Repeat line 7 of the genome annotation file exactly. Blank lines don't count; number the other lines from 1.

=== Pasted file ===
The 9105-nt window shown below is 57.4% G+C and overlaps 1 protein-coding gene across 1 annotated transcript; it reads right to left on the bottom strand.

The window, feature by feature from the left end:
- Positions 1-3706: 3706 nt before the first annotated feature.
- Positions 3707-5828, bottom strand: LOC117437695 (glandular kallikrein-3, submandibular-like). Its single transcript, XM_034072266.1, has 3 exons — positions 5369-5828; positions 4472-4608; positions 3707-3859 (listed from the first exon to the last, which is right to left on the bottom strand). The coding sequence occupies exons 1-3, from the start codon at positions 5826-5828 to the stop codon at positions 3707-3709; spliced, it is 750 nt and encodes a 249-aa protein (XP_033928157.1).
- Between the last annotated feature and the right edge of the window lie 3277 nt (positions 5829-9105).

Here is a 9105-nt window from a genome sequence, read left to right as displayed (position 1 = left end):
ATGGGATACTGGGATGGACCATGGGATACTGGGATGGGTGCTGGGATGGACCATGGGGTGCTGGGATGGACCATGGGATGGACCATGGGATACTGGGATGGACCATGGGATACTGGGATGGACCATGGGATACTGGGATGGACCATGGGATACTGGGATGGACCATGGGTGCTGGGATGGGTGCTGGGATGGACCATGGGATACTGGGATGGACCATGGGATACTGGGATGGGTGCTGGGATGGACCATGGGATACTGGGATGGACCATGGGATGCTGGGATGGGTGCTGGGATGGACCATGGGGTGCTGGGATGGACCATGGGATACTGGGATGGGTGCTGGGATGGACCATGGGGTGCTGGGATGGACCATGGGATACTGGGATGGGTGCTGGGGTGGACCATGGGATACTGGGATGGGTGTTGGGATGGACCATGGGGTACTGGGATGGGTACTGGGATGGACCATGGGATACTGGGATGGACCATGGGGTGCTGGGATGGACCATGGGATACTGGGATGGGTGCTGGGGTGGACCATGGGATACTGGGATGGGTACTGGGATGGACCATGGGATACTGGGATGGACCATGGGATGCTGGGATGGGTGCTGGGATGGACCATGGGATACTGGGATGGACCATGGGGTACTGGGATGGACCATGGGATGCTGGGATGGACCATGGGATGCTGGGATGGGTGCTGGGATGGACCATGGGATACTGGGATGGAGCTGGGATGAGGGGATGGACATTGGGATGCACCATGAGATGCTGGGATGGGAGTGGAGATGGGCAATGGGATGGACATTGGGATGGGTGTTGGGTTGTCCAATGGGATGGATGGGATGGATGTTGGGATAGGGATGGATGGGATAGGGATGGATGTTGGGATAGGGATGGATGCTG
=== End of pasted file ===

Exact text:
ATGGGATACTGGGATGGACCATGGGATACTGGGATGGGTGCTGGGATGGACCATGGGGTGCTGGGATGGACCATGGGATGGACCATGGGATACTGGGATGGACCATGGGATACTGGGATGGACCATGGGATACTGGGATGGACCATGGGATACTGGGATGGACCATGGGTGCTGGGATGGGTGCTGGGATGGACCATGGGATACTGGGATGGACCATGGGATACTGGGATGGGTGCTGGGATGGACCATGGGATACTGGGATGGACCATGGGATGCTGGGATGGGTGCTGGGATGGACCATGGGGTGCTGGGATGGACCATGGGATACTGGGATGGGTGCTGGGATGGACCATGGGGTGCTGGGATGGACCATGGGATACTGGGATGGGTGCTGGGGTGGACCATGGGATACTGGGATGGGTGTTGGGATGGACCATGGGGTACTGGGATGGGTACTGGGATGGACCATGGGATACTGGGATGGACCATGGGGTGCTGGGATGGACCATGGGATACTGGGATGGGTGCTGGGGTGGACCATGGGATACTGGGATGGGTACTGGGATGGACCATGGGATACTGGGATGGACCATGGGATGCTGGGATGGGTGCTGGGATGGACCATGGGATACTGGGATGGACCATGGGGTACTGGGATGGACCATGGGATGCTGGGATGGACCATGGGATGCTGGGATGGGTGCTGGGATGGACCATGGGATACTGGGATGGAGCTGGGATGAGGGGATGGACATTGGGATGCACCATGAGATGCTGGGATGGGAGTGGAGATGGGCAATGGGATGGACATTGGGATGGGTGTTGGGTTGTCCAATGGGATGGATGGGATGGATGTTGGGATAGGGATGGATGGGATAGGGATGGATGTTGGGATAGGGATGGATGCTG